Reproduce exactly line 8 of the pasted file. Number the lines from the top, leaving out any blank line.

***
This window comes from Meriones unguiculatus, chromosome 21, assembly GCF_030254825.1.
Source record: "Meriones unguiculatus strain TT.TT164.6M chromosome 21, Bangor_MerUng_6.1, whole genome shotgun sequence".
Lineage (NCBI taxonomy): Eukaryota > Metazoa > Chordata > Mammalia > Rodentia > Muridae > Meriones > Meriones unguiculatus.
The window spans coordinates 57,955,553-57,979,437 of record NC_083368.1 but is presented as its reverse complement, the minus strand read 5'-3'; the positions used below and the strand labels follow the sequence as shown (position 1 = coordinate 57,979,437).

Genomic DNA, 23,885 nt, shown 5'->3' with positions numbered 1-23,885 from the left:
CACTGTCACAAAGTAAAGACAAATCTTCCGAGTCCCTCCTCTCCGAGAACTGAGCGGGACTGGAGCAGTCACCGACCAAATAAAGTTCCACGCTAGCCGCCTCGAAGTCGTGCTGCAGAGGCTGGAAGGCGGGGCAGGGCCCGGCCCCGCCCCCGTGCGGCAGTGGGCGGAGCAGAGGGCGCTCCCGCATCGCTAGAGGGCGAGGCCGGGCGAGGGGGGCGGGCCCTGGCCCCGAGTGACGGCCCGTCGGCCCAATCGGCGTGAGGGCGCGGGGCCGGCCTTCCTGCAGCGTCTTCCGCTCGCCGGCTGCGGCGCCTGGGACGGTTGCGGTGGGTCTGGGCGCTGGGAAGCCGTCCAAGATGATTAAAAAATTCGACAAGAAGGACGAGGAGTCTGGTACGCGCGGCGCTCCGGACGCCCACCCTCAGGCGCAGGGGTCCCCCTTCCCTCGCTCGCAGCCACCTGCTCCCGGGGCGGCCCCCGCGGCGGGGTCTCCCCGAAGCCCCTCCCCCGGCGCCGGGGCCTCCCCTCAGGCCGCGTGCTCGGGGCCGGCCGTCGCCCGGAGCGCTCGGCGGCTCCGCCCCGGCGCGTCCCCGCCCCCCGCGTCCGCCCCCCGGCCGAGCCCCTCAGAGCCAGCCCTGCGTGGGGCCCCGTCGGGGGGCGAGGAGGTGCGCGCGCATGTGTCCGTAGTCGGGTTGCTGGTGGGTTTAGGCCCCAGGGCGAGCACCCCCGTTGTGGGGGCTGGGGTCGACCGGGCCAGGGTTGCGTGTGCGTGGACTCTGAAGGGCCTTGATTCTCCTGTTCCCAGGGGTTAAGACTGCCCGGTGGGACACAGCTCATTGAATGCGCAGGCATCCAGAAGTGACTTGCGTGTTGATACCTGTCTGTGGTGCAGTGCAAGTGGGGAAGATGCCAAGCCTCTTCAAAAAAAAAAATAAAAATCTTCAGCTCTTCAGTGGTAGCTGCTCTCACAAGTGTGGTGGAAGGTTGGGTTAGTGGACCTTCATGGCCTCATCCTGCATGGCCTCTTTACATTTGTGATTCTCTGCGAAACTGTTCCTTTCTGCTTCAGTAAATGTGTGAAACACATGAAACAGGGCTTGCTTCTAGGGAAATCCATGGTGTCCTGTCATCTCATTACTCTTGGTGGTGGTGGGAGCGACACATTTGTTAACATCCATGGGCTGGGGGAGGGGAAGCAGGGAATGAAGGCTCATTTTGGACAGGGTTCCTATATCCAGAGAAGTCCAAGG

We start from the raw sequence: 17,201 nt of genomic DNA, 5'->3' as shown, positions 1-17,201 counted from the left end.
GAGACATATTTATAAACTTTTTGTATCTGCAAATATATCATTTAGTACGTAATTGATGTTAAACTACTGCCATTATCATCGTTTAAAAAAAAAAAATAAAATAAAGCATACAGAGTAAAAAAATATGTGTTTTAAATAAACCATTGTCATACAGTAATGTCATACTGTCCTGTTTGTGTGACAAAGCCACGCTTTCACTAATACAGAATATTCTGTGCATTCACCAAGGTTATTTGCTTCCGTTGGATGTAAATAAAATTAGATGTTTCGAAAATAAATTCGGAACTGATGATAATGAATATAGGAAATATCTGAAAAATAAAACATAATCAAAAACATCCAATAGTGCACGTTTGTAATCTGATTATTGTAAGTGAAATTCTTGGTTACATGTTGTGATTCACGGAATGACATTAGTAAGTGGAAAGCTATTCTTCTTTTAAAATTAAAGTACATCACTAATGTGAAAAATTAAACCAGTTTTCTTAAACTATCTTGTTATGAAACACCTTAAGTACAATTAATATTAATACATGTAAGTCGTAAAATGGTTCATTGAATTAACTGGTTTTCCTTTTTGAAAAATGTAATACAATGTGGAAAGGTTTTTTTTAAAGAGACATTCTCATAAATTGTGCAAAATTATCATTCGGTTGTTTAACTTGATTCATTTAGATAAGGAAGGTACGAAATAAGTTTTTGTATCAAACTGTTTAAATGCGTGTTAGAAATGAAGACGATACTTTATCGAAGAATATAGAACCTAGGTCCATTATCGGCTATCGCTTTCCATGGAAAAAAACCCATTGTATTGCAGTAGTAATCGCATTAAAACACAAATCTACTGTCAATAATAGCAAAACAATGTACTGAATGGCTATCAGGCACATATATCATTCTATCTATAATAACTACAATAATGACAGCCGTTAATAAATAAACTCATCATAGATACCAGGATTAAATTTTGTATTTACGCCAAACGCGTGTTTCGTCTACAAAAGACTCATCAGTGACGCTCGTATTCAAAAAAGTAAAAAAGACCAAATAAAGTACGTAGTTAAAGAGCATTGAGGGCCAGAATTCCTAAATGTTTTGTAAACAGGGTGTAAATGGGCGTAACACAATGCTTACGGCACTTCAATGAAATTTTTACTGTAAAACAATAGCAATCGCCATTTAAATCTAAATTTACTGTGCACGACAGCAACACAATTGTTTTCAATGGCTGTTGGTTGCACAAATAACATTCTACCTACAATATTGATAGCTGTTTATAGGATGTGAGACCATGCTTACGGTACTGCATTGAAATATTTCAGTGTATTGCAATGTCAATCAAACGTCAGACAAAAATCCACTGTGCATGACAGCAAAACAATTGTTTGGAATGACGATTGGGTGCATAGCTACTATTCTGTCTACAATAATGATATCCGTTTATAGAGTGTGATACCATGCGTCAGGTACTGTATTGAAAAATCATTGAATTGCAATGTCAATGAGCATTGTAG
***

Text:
GAGACATATTTATAAACTTTTTGTATCTGCAAATATATCATTTAGTACGTAATTGATGTTAAACTACTGCCATTATCATCGTTTAAAAAAAAAAAATAAAATAAAGCATACAGAGTAAAAAAATATGTGTTTTAAATAAACCATTGTCATACAGTAATGTCATACTGTCCTGTTTGTGTGACAAAGCCACGCTTTCACTAATACAGAATATTCTGTGCATTCACCAAGGTTATTTGCTTCCGTTGGATGTAAATAAAATTAGATGTTTCGAAAATAAATTCGGAACTGATGATAATGAATATAGGAAATATCTGAAAAATAAAACATAATCAAAAACATCCAATAGTGCACGTTTGTAATCTGATTATTGTAAGTGAAATTCTTGGTTACATGTTGTGATTCACGGAATGACATTAGTAAGTGGAAAGCTATTCTTCTTTTAAAATTAAAGTACATCACTAATGTGAAAAATTAAACCAGTTTTCTTAAACTATCTTGTTATGAAACACCTTAAGTACAATTAATATTAATACATGTAAGTCGTAAAATGGTTCATTGAATTAACTGGTTTTCCTTTTTGAAAAATGTAATACAATGTGGAAAGGTTTTTTTTAAAGAGACATTCTCATAAATTGTGCAAAATTATCATTCGGTTGTTTAACTTGATTCATTTAGATAAGGAAGGTACGAAATAAGTTTTTGTATCAAACTGTTTAAATGCGTGTTAGAAATGAAGACGATACTTTATCGAAGAATATAGAACCTAGGTCCATTATCGGCTATCGCTTTCCATGGAAAAAAACCCATTGTATTGCAGTAGTAATCGCATTAAAACACAAATCTACTGTCAATAATAGCAAAACAATGTACTGAATGGCTATCAGGCACATATATCATTCTATCTATAATAACTACAATAATGACAGCCGTTAATAAATAAACTCATCATAGATACCAGGATTAAATTTTGTATTTACGCCAAACGCGTGTTTCGTCTACAAAAGACTCATCAGTGACGCTCGTATTCAAAAAAGTAAAAAAGACCAAATAAAGTACGTAGTTAAAGAGCATTGAGGGCCAGAATTCCTAAATGTTTTGTAAACAGGGTGTAAATGGGCGTAACACAATGCTTACGGCACTTCAATGAAATTTTTACTGTAAAACAATAGCAATCGCCATTTAAATCTAAATTTACTGTGCACGACAGCAACACAATTGTTTTCAATGGCTGTTGGTTGCACAAATAACATTCTACCTACAATATTGATAGCTGTTTATAGGATGTGAGACCATGCTTACGGTACTGCATTGAAATATTTCAGTGTATTGCAATGTCAATCAAACGTCAGACAAAAATCCACTGTGCATGACAGCAAAACAATTGTTTGGAATGACGATTGGGTGCATAGCTACTATTCTGTCTACAATAATGATATCCGTTTATAGAGTGTGATACCATGCGTCAGGTACTGTATTGAAAAATCATTGAATTGCAATGTCAATGAGCATTGTAG